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When we’re working out how old a dog is in human years, the popular opinion is to multiply their age by seven. While it’s true that one year for human development is quite different to one year for a dog’s development, the actual number of dog years to human years depends on several factors, such as breed and size.Learn More
As with any of our loved ones, we don’t like to think of our dogs getting on in years. Aside from a few grey hairs, your pet might not show signs of ageing on the outside.Learn More
You may have noticed some grey hairs on your dog, or sensed that they’ve started to slow down a little – this is all perfectly normal as they approach their senior years.Learn More
Sometimes older dogs might undergo behavioural changes that seem unusual or a little more noticeable than just ‘slowing down’. Until recently, experts had attributed these things to the aging process, about which little can be done. More recently, however, unusual changes in older dogs have been attributed to a disorder called Cognitive Dysfunction Syndrome (CDS).Learn More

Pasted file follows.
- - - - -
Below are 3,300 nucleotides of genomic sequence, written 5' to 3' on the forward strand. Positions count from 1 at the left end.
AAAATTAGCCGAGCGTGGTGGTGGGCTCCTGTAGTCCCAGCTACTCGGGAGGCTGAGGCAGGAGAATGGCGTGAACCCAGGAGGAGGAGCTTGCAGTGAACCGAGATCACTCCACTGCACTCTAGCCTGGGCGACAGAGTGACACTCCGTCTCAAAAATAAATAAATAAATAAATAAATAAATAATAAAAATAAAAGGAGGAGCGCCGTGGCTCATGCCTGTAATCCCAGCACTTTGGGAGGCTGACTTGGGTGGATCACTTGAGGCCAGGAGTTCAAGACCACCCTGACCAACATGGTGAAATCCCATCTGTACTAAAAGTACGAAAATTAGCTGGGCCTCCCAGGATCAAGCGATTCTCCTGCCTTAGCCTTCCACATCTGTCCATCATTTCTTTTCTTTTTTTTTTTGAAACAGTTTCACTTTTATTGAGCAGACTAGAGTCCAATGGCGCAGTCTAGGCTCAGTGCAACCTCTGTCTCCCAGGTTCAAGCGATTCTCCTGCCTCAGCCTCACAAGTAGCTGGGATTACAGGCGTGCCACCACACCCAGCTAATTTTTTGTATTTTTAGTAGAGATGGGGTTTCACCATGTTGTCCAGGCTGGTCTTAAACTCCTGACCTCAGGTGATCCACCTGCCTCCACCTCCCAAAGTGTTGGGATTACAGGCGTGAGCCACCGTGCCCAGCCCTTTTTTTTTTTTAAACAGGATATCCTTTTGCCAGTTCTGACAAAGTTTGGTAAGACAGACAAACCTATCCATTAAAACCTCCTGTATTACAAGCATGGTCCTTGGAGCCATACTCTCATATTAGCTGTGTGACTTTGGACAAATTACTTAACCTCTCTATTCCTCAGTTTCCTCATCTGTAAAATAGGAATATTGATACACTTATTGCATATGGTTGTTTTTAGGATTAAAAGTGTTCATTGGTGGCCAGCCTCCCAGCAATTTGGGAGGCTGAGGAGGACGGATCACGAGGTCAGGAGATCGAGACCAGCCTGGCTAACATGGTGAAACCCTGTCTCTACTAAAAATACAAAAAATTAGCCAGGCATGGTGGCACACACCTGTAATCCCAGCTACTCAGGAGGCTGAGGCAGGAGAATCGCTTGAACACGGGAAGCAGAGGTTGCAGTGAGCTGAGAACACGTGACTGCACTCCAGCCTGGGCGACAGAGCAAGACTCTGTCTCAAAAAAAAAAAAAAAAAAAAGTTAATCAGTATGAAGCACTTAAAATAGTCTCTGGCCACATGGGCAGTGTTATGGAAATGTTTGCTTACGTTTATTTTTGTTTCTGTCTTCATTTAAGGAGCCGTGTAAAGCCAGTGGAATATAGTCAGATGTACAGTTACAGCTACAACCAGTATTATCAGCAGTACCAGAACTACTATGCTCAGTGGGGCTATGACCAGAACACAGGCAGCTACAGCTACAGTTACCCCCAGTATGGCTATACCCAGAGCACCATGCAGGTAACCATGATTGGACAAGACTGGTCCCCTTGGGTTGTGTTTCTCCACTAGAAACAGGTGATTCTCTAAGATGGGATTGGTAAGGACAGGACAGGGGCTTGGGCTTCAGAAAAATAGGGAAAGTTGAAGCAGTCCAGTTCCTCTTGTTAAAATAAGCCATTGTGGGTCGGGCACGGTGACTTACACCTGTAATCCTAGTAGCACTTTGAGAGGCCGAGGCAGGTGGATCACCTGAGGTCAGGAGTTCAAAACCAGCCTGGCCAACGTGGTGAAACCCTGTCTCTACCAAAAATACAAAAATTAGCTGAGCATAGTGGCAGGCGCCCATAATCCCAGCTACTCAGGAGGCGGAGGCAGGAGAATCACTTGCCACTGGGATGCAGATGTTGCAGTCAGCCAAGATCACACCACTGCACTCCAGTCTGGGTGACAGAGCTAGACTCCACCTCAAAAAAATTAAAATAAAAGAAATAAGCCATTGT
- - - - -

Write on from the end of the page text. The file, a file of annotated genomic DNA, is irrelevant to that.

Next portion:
When your dog reaches the age of about seven – a little younger in large breeds (five to six) and older in small breeds (around nine) – they’re generally considered to be ‘senior’.Learn More
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